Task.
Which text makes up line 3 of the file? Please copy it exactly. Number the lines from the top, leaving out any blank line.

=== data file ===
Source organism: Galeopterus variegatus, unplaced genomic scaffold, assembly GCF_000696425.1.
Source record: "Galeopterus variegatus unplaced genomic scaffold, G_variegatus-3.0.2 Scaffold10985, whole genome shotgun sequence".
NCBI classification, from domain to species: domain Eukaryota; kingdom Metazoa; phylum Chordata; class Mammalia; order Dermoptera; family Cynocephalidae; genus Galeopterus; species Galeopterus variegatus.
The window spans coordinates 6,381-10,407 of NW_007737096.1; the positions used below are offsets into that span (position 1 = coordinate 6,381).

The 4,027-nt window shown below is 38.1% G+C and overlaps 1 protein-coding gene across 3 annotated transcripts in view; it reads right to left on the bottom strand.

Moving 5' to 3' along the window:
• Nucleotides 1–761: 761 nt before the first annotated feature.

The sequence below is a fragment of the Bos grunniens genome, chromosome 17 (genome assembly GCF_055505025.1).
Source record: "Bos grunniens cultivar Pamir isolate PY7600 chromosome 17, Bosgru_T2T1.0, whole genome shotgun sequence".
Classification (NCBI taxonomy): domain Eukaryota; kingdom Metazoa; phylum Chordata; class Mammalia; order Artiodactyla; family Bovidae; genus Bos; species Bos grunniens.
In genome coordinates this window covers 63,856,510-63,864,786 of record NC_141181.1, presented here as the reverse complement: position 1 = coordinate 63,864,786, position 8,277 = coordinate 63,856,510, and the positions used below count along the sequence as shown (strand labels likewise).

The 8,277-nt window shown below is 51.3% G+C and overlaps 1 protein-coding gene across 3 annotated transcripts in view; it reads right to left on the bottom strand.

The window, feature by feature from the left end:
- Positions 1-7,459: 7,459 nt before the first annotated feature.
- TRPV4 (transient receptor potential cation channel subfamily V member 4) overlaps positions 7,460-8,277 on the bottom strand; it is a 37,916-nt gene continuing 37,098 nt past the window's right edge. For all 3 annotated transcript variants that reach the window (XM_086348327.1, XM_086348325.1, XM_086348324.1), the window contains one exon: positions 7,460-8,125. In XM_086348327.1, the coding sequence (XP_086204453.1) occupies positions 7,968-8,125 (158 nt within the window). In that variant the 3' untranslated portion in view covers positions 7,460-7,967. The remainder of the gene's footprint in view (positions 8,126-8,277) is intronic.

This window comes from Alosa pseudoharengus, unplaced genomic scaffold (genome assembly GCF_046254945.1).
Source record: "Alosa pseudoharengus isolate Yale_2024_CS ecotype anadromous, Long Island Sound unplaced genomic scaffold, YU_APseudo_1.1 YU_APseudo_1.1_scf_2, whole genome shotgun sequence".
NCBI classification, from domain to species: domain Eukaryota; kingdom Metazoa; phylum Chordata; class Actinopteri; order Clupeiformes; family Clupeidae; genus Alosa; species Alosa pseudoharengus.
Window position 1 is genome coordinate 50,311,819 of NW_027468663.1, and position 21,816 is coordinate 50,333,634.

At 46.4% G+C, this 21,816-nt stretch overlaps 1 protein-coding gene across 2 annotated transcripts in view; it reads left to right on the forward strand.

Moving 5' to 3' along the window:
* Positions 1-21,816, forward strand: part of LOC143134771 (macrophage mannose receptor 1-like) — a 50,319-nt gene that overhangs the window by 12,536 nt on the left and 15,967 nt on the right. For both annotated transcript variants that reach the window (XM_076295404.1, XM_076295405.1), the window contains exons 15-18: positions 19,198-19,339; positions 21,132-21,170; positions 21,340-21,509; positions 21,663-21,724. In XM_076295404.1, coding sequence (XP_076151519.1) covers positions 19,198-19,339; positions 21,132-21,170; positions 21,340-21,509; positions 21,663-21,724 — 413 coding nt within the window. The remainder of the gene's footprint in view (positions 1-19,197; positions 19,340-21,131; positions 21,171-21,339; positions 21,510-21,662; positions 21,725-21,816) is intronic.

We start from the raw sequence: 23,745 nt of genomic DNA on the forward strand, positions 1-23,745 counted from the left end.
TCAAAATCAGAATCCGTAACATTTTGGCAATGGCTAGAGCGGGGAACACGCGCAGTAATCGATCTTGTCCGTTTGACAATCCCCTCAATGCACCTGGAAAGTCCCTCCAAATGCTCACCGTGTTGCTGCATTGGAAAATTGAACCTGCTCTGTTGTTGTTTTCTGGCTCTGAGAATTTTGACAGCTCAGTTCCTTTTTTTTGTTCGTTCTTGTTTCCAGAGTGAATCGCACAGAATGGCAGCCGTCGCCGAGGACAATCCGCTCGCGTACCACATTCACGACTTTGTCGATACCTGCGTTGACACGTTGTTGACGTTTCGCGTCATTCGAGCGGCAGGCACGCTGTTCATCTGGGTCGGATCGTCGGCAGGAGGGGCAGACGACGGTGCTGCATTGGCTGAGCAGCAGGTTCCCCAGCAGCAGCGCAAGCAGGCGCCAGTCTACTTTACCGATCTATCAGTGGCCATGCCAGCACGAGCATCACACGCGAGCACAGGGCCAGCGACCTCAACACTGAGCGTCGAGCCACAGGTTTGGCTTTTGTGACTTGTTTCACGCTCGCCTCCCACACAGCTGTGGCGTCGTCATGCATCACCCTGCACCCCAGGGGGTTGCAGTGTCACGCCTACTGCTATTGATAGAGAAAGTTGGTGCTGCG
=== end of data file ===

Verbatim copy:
NCBI classification, from domain to species: domain Eukaryota; kingdom Metazoa; phylum Chordata; class Mammalia; order Dermoptera; family Cynocephalidae; genus Galeopterus; species Galeopterus variegatus.